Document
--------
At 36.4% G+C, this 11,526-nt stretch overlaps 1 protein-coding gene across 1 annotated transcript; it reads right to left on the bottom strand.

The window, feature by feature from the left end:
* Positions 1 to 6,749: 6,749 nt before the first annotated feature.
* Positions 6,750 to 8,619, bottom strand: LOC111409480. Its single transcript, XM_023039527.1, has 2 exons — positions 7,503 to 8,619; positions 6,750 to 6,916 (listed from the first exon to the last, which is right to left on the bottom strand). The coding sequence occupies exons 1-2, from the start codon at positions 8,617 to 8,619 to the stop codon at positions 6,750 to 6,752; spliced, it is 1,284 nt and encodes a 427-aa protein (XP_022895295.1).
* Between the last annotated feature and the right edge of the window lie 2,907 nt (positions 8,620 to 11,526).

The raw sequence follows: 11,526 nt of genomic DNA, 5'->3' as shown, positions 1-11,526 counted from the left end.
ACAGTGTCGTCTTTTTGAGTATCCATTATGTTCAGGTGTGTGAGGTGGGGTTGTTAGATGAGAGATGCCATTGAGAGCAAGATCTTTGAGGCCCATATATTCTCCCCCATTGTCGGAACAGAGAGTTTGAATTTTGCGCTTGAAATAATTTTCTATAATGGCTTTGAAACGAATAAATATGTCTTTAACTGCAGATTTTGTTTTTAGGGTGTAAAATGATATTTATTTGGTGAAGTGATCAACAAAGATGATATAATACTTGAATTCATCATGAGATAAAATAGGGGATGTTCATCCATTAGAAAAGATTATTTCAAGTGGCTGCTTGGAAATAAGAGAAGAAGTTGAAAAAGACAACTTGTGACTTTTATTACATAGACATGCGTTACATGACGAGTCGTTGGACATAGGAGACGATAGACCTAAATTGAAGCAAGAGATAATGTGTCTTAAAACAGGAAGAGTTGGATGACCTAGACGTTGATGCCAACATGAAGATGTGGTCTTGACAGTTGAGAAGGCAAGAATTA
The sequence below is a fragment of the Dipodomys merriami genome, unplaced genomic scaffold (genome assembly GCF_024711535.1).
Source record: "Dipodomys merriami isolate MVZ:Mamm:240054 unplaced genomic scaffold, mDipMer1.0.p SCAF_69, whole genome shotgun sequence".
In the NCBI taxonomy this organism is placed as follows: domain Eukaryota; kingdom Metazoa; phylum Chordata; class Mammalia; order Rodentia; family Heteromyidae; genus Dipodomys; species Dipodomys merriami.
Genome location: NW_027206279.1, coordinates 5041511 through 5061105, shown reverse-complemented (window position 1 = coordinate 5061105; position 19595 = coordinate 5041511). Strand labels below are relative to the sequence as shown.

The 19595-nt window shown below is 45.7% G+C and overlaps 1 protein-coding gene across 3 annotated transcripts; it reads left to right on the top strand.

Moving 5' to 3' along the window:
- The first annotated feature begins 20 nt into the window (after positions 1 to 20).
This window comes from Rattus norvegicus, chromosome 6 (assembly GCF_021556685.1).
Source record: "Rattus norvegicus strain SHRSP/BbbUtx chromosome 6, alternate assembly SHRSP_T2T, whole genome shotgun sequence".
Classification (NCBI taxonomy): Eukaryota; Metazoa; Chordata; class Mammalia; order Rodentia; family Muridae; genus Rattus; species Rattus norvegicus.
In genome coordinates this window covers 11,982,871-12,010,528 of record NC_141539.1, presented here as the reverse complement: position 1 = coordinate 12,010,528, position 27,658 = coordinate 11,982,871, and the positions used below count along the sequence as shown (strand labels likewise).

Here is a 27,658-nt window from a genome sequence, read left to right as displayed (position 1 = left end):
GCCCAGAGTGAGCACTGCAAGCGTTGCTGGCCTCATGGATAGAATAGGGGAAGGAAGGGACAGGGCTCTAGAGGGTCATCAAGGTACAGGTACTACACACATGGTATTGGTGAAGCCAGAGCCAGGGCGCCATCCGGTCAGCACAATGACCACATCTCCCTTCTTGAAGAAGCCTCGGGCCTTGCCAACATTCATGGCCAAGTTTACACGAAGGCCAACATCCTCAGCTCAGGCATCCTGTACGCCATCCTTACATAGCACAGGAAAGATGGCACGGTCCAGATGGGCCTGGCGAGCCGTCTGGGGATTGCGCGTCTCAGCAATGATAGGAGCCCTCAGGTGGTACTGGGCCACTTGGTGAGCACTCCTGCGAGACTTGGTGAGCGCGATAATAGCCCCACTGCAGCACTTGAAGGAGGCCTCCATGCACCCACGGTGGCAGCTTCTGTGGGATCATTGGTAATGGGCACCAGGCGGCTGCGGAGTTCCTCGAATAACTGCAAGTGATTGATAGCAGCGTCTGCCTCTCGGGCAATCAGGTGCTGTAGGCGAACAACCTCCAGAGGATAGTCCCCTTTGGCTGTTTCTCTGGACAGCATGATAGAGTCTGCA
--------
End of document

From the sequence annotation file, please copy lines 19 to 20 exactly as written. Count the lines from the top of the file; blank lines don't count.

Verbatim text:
Here is a 27,658-nt window from a genome sequence, read left to right as displayed (position 1 = left end):
GCCCAGAGTGAGCACTGCAAGCGTTGCTGGCCTCATGGATAGAATAGGGGAAGGAAGGGACAGGGCTCTAGAGGGTCATCAAGGTACAGGTACTACACACATGGTATTGGTGAAGCCAGAGCCAGGGCGCCATCCGGTCAGCACAATGACCACATCTCCCTTCTTGAAGAAGCCTCGGGCCTTGCCAACATTCATGGCCAAGTTTACACGAAGGCCAACATCCTCAGCTCAGGCATCCTGTACGCCATCCTTACATAGCACAGGAAAGATGGCACGGTCCAGATGGGCCTGGCGAGCCGTCTGGGGATTGCGCGTCTCAGCAATGATAGGAGCCCTCAGGTGGTACTGGGCCACTTGGTGAGCACTCCTGCGAGACTTGGTGAGCGCGATAATAGCCCCACTGCAGCACTTGAAGGAGGCCTCCATGCACCCACGGTGGCAGCTTCTGTGGGATCATTGGTAATGGGCACCAGGCGGCTGCGGAGTTCCTCGAATAACTGCAAGTGATTGATAGCAGCGTCTGCCTCTCGGGCAATCAGGTGCTGTAGGCGAACAACCTCCAGAGGATAGTCCCCTTTGGCTGTTTCTCTGGACAGCATGATAGAGTCTGCA